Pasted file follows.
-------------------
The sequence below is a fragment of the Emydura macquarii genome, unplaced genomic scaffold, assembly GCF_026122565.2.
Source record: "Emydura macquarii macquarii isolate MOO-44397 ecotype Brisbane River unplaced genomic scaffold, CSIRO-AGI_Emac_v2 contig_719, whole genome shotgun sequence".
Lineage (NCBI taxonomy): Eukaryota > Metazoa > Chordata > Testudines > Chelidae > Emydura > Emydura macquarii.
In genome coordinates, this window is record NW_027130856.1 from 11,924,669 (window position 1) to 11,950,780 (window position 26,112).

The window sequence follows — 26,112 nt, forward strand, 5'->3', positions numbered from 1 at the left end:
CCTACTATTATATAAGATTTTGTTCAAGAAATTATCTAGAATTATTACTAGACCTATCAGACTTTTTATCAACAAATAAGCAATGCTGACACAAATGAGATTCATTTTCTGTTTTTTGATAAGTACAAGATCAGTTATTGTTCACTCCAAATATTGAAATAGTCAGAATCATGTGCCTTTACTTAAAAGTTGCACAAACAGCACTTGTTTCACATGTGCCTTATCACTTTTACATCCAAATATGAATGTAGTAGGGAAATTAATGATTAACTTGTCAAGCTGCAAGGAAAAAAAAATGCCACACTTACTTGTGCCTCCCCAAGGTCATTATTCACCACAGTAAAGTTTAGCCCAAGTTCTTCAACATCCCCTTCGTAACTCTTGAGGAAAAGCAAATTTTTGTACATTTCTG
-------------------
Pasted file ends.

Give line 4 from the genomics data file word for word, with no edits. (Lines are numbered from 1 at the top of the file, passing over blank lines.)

In genome coordinates, this window is record NW_027130856.1 from 11,924,669 (window position 1) to 11,950,780 (window position 26,112).